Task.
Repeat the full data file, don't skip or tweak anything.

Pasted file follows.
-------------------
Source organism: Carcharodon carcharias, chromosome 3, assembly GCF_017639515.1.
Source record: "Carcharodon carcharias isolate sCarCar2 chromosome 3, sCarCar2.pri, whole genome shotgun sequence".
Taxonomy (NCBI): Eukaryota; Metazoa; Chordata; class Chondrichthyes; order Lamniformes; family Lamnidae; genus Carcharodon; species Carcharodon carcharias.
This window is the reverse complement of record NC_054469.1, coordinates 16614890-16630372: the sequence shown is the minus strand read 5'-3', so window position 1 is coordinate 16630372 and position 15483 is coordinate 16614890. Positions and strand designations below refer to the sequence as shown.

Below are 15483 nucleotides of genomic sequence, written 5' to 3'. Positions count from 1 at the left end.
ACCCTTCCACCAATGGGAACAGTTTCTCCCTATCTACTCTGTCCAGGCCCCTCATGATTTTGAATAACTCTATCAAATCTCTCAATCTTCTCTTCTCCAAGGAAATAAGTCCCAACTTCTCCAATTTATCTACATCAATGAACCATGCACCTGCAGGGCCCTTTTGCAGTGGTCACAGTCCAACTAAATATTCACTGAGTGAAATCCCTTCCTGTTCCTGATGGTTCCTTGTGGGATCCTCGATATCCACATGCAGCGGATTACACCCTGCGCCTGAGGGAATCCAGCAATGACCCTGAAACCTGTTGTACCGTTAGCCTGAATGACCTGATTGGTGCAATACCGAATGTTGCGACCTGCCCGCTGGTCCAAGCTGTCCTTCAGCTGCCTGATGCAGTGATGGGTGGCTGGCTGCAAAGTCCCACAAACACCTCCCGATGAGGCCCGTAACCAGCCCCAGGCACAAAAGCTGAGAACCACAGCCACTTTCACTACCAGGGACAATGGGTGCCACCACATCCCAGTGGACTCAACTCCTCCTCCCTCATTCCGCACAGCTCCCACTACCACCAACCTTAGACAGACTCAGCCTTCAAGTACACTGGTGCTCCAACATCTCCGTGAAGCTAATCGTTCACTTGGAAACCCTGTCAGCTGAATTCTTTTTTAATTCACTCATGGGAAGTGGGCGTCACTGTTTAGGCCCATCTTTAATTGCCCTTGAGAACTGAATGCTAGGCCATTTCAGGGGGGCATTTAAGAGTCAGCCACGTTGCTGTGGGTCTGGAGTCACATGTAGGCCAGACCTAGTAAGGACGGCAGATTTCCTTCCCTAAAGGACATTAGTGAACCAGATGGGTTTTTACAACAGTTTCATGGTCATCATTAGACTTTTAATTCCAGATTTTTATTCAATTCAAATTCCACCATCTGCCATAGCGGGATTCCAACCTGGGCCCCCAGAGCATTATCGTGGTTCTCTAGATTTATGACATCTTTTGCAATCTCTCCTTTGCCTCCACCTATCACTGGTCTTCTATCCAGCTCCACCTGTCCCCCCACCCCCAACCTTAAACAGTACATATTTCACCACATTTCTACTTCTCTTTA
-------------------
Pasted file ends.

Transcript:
Source organism: Carcharodon carcharias, chromosome 3, assembly GCF_017639515.1.
Source record: "Carcharodon carcharias isolate sCarCar2 chromosome 3, sCarCar2.pri, whole genome shotgun sequence".
Taxonomy (NCBI): Eukaryota; Metazoa; Chordata; class Chondrichthyes; order Lamniformes; family Lamnidae; genus Carcharodon; species Carcharodon carcharias.
This window is the reverse complement of record NC_054469.1, coordinates 16614890-16630372: the sequence shown is the minus strand read 5'-3', so window position 1 is coordinate 16630372 and position 15483 is coordinate 16614890. Positions and strand designations below refer to the sequence as shown.

Below are 15483 nucleotides of genomic sequence, written 5' to 3'. Positions count from 1 at the left end.
ACCCTTCCACCAATGGGAACAGTTTCTCCCTATCTACTCTGTCCAGGCCCCTCATGATTTTGAATAACTCTATCAAATCTCTCAATCTTCTCTTCTCCAAGGAAATAAGTCCCAACTTCTCCAATTTATCTACATCAATGAACCATGCACCTGCAGGGCCCTTTTGCAGTGGTCACAGTCCAACTAAATATTCACTGAGTGAAATCCCTTCCTGTTCCTGATGGTTCCTTGTGGGATCCTCGATATCCACATGCAGCGGATTACACCCTGCGCCTGAGGGAATCCAGCAATGACCCTGAAACCTGTTGTACCGTTAGCCTGAATGACCTGATTGGTGCAATACCGAATGTTGCGACCTGCCCGCTGGTCCAAGCTGTCCTTCAGCTGCCTGATGCAGTGATGGGTGGCTGGCTGCAAAGTCCCACAAACACCTCCCGATGAGGCCCGTAACCAGCCCCAGGCACAAAAGCTGAGAACCACAGCCACTTTCACTACCAGGGACAATGGGTGCCACCACATCCCAGTGGACTCAACTCCTCCTCCCTCATTCCGCACAGCTCCCACTACCACCAACCTTAGACAGACTCAGCCTTCAAGTACACTGGTGCTCCAACATCTCCGTGAAGCTAATCGTTCACTTGGAAACCCTGTCAGCTGAATTCTTTTTTAATTCACTCATGGGAAGTGGGCGTCACTGTTTAGGCCCATCTTTAATTGCCCTTGAGAACTGAATGCTAGGCCATTTCAGGGGGGCATTTAAGAGTCAGCCACGTTGCTGTGGGTCTGGAGTCACATGTAGGCCAGACCTAGTAAGGACGGCAGATTTCCTTCCCTAAAGGACATTAGTGAACCAGATGGGTTTTTACAACAGTTTCATGGTCATCATTAGACTTTTAATTCCAGATTTTTATTCAATTCAAATTCCACCATCTGCCATAGCGGGATTCCAACCTGGGCCCCCAGAGCATTATCGTGGTTCTCTAGATTTATGACATCTTTTGCAATCTCTCCTTTGCCTCCACCTATCACTGGTCTTCTATCCAGCTCCACCTGTCCCCCCACCCCCAACCTTAAACAGTACATATTTCACCACATTTCTACTTCTCTTTA